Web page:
> If a <decimal 10> contains a non-empty <mantissa width> or one of the exponent markers s, f, d, or l, then it represents an inexact number, but does not necessarily represent a flonum.

Wow; what does this mean? The difference between flonums and inexacts is confusing to me. (Sorry for "surfer dude" mode here.)

>    Safe and Unsafe Mode

> This SRFI allows a Scheme implementation to run code in one of two global modes: "safe" and "unsafe" mode. These affect the fixnum and the flonum operations. In safe mode, these operations must check that their arguments are actually fixnums or flonums respectively, or perform possible additional checking as required by the specifications of the operations. In unsafe mode, these operations must provide no such checking. This distinction allows an implementation to generate efficient numerical code at the cost of avoiding run-time checking. The R6RS should require a Scheme implementation to provide the safe mode.

I presume a Scheme "implementation" may include a compiler. I can't imagine that the requirement that "In unsafe mode, these operations must provide no such checking" means that a compiler cannot use dataflow and control flow information to signal an error in code, rather than compiling it to nonsense and deliberately crashing a program.

>    Equivalence of Objects
> The R6RS specification of eqv? for numbers should be changed as follows.
>    The eqv? procedure returns #t if:
> * obj1 and obj2 are both exact numbers, and are numerically equal (see =, section see section 6.2 Numbers). > * obj1 and obj2 are both inexact numbers, are numerically equal (see =, section see section 6.2 Numbers), and yield the same results (in the sense of eqv?) when passed as arguments to any other procedure that can be defined as a finite composition of Scheme's standard arithmetic procedures.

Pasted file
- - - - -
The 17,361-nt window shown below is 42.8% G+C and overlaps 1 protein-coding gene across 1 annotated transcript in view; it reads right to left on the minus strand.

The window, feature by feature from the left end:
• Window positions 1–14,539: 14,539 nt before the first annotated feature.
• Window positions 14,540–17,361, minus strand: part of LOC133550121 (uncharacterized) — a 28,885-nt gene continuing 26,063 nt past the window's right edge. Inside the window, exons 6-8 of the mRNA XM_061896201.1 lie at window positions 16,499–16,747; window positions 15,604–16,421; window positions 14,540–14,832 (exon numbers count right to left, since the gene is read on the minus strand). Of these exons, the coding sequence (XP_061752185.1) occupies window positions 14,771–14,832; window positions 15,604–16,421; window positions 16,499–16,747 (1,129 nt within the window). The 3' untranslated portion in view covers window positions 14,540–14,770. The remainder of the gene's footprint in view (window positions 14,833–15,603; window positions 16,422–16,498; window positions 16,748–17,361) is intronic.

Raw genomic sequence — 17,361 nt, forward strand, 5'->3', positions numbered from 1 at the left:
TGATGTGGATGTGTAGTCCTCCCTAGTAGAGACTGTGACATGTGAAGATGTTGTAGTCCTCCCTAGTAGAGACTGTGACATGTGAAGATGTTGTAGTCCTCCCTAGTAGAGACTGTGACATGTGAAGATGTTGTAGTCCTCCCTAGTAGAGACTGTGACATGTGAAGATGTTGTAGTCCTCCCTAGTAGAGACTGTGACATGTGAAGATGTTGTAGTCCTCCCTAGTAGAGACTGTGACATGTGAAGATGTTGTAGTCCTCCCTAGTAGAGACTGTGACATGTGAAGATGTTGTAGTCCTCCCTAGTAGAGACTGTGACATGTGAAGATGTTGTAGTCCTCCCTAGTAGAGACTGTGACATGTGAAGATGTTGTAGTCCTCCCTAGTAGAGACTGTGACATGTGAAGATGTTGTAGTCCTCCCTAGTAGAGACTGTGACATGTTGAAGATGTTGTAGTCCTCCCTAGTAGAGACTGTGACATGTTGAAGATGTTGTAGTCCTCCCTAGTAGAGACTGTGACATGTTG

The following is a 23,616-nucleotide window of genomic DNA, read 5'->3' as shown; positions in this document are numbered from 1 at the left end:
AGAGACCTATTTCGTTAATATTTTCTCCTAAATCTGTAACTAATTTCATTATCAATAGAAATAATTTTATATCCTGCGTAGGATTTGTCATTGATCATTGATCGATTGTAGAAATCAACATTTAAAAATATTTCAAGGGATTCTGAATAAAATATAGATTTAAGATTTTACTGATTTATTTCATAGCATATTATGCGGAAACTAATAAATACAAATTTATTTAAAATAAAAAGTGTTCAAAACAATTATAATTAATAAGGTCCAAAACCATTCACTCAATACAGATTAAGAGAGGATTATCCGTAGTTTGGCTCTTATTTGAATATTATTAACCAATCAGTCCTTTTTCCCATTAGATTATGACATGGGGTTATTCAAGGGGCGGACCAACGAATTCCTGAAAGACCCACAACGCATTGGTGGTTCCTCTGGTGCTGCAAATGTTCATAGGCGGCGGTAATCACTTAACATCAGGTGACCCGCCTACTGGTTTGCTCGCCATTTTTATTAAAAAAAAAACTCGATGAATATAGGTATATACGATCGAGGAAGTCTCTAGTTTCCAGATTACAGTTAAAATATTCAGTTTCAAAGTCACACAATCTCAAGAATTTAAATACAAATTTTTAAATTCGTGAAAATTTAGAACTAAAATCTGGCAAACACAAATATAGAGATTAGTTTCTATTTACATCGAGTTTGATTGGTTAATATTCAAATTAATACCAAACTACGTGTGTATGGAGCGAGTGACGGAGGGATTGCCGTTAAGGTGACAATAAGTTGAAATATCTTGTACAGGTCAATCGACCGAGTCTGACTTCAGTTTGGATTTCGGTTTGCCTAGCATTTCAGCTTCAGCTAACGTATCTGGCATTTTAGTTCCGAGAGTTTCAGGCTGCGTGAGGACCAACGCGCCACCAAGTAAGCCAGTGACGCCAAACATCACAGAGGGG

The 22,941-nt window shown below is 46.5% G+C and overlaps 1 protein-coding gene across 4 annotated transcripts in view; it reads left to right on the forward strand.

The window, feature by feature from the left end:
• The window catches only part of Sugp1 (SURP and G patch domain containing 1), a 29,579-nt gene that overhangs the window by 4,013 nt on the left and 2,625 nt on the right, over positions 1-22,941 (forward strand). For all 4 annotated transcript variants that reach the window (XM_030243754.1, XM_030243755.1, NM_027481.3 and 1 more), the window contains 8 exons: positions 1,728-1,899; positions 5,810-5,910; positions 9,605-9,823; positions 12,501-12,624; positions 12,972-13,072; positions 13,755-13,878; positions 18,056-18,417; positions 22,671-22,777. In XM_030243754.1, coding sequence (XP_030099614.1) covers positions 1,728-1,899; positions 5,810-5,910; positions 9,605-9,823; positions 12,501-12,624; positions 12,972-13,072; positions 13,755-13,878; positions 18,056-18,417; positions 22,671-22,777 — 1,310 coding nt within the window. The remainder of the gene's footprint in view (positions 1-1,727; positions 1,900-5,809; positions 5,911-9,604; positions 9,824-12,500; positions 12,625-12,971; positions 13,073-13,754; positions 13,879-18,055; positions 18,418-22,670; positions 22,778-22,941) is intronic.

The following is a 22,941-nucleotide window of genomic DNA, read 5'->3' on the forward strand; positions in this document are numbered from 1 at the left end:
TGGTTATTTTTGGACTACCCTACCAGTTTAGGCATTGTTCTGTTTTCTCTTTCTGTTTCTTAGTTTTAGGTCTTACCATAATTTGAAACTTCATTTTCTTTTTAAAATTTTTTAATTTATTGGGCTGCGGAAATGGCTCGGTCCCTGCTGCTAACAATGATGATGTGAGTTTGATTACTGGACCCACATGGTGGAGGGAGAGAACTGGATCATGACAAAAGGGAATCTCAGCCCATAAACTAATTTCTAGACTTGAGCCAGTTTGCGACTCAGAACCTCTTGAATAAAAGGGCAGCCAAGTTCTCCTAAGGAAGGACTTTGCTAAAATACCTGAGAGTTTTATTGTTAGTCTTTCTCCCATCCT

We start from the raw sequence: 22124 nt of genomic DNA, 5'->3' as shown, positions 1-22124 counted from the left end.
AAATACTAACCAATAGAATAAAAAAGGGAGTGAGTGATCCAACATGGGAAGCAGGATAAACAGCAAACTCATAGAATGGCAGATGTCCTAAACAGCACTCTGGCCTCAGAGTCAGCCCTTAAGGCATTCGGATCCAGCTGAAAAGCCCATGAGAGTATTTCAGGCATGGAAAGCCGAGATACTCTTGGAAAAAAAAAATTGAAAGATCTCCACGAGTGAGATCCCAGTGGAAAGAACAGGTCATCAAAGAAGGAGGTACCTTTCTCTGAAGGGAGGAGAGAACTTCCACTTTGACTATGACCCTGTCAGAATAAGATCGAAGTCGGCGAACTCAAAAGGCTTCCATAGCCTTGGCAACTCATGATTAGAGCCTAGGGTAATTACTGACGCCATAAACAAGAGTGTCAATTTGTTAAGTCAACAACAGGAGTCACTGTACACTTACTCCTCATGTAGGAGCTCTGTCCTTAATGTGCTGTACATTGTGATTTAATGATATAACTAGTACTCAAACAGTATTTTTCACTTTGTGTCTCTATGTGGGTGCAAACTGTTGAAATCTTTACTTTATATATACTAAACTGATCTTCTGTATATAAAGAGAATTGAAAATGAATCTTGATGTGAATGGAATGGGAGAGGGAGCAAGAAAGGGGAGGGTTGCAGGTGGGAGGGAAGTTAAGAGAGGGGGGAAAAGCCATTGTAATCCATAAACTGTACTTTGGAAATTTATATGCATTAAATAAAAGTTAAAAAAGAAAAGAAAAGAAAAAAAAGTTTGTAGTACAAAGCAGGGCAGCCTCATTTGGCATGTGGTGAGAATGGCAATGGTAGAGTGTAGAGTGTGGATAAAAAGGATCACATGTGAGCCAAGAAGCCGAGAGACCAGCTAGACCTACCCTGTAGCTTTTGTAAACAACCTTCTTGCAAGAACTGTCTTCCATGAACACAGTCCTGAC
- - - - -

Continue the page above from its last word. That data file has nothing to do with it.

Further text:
>    The eqv? procedure returns #f if:
> * one of obj1 and obj2 is an exact number but the other is an inexact number. > * obj1 and obj2 are numbers for which the = procedure returns #f. > * obj1 and obj2 yield different results (in the sense of eqv?) when passed as arguments to any other procedure that can be defined as a finite composition of Scheme's standard arithmetic procedures.

First, I presume that ", or" should be added to the end of the first item of the first list and to the ends of the first and second items of the second list.

OK, I just went through the whole document and checked for every instance of = and could not find out whether

(let ((x (/ 0. 0.)))
  (= x x))

returns #t or #f. It is not useful for it to return #t if IEEE arithmetic is the underlying inexact representation and "=" means "IEEE arithmetic =". So a definition of eqv? in terms of = seems incomplete. (Or does = mean fl= here?)

The definition of eqv? is recursive for inexact numbers, and I don't see where the recursion is based.

If we're going to go to all this trouble to insert flonums (and I presume the main motivation is to have IEEE flonums) into Scheme, we should add the inquiry functions of the IEEE standard (which I can't look up at the moment, because it's not online) that return various properties of the part of an IEEE flonum.